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July 1, 2015

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UMC board chairman absent as hospital’s future discussed


Tiffany Brown

Nevada System of Higher Education Chancellor, Dan Klaich, from left, County Commission chairman Rory Reid, former chancellor Jim Rogers, board of regents chairman James Dean Leavitt and commissioner Steve Sisolak announce plans to transform UMC Hospital into public-private teaching hospital, during a press conference at the Government Center in Las Vegas on Wednesday, Jan. 13.

Lawrence Weekly

Lawrence Weekly

UMC Press Conference

County Commission chairman Rory Reid, from left, Nevada System of Higher Education Chancellor, Dan Klaich, board of regents chairman James Dean Leavitt and commissioner Steve Sisolak announce plans to transform UMC Hospital into public-private teaching hospital, during a press conference at the Government Center in Las Vegas on Wednesday, Jan. 13. Launch slideshow »

Why wasn’t Commissioner Lawrence Weekly at the help-is-on-the-way-for-UMC news conference Wednesday? Isn’t he the commissioner who is chairman of the county hospital’s board of trustees?

Yes, he is chairman of that board and has been for more than a year. So when County Commission Chairman Rory Reid announced that Jim Rogers volunteered to head up an effort to find top-tier medical organizations to partner with University Medical Center to turn it into a true teaching hospital, Weekly’s absence was conspicuous. The state’s higher education chancellor was there. The chairman of the Board of Regents was there. Commissioner Steve Sisolak was there. And yet the chairman of the hospital’s board was not.

Why not?

Weekly said he was asked to attend the news conference, but it had been scheduled so quickly he could not get out of a prior commitment. He also said he had been invited to a meeting beforehand where the idea of Rogers coming in to take the reins was discussed, but also had a prior engagement.

So is UMC important to Weekly or not?

Weekly has a story to explain his dedication to the hospital. A few years ago, when he was still a Las Vegas city councilman, his daughter broke her thigh bone at a school playground. Weekly took her to UMC — and they waited 6 1/2 hours before anyone helped them.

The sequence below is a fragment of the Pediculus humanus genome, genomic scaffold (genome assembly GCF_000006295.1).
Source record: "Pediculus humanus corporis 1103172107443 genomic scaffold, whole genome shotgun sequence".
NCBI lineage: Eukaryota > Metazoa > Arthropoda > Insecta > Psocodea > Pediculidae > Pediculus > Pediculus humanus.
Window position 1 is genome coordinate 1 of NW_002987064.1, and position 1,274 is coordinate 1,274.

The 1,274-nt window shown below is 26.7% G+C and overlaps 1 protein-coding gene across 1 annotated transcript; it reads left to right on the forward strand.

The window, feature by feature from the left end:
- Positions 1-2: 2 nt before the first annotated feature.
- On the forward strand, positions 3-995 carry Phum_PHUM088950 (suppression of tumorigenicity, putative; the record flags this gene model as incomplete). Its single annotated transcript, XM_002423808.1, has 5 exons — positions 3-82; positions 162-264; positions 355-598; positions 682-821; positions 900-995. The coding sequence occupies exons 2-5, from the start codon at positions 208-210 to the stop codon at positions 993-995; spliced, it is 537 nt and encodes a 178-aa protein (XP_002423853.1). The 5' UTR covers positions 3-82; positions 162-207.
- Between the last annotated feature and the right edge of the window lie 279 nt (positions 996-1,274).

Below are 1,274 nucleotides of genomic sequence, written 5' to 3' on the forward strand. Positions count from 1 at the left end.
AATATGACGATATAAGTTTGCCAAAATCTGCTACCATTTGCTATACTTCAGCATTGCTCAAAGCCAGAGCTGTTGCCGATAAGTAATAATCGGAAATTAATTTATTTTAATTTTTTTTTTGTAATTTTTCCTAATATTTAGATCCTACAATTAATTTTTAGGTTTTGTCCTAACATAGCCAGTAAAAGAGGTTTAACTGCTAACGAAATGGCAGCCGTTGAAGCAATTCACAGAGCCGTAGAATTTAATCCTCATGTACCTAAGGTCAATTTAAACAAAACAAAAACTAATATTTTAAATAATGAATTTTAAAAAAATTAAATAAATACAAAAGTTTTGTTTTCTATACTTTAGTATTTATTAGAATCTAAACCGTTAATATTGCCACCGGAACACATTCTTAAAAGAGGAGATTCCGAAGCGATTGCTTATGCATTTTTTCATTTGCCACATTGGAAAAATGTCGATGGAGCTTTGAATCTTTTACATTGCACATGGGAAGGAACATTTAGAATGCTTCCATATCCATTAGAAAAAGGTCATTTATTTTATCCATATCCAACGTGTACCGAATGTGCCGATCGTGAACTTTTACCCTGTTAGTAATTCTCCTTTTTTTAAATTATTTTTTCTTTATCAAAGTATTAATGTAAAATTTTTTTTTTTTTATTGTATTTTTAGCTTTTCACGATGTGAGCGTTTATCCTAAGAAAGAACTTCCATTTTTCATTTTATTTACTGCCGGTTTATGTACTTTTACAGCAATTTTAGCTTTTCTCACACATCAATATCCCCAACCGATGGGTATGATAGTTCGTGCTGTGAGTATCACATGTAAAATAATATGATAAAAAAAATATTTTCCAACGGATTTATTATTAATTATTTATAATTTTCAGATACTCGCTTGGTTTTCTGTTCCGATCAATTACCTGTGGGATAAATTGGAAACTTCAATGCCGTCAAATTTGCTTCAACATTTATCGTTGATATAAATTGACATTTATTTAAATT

“I was so emotionally distraught. I’m sitting there looking at my baby,” he said. “The paramedic even tried to get us help and it didn’t work.”

Perhaps the worst part was that help only came after he was recognized, he said. He overheard a UMC staffer say, “I think he’s a city councilman.” Then he was asked if he was, to which he replied: “What the hell does that matter?”

“The next thing you know, they rushed her into emergency surgery. At the time, I said I would never go back there again.”

But after Gov. Jim Gibbons appointed Weekly to the Clark County Commission, his fellow commissioners appointed him to lead the UMC board.

“After a lot of prayer,” Weekly said, “I went back (to the hospital) ... and I met some of the best men and women on Earth working there.”

And his feelings about what’s going on?

Weekly said he’s happy that movement is taking place, that people are talking, and he thinks Rogers is a “great resource.” At the same time, he admits frustration that the board hasn’t been allowed more time to discuss the possible changes. In November, it decided it was going to form committees to look closely at several options, including putting together a permanent hospital board — not made up of county commissioners — to oversee hospital operations.

The concern is that UMC’s financial problems are growing. In the current fiscal year, Clark County taxpayers will subsidize operations with about $140 million.

Suddenly two weeks ago, Reid pushed the County Commission to move toward transferring the hospital to a nonprofit organization or tying it more closely to the university system. Weekly and Commissioner Chris Giunchigliani voted against it. A week later came the Rogers announcement.

Weekly worries things are happening too fast and without enough input from commissioners, who are ultimately held responsible for whatever goes right or wrong at the hospital.


The county commissioner who has been the most openly critical of the $200,000 average annual salary and benefits enjoyed by county firefighters is getting threatening phone calls.

Which commissioner, and what exactly is going on?

Sisolak is getting phone calls from blocked phone numbers from men who say things like “you better watch your back” and “you better hope your house doesn’t catch on fire.”

“I guess I’ve become sort of the poster child for the ire of some firefighters,” he said.

But, Sisolak added he still thinks most firefighters appreciate the commissioners’ need to start being better stewards of the public’s money.

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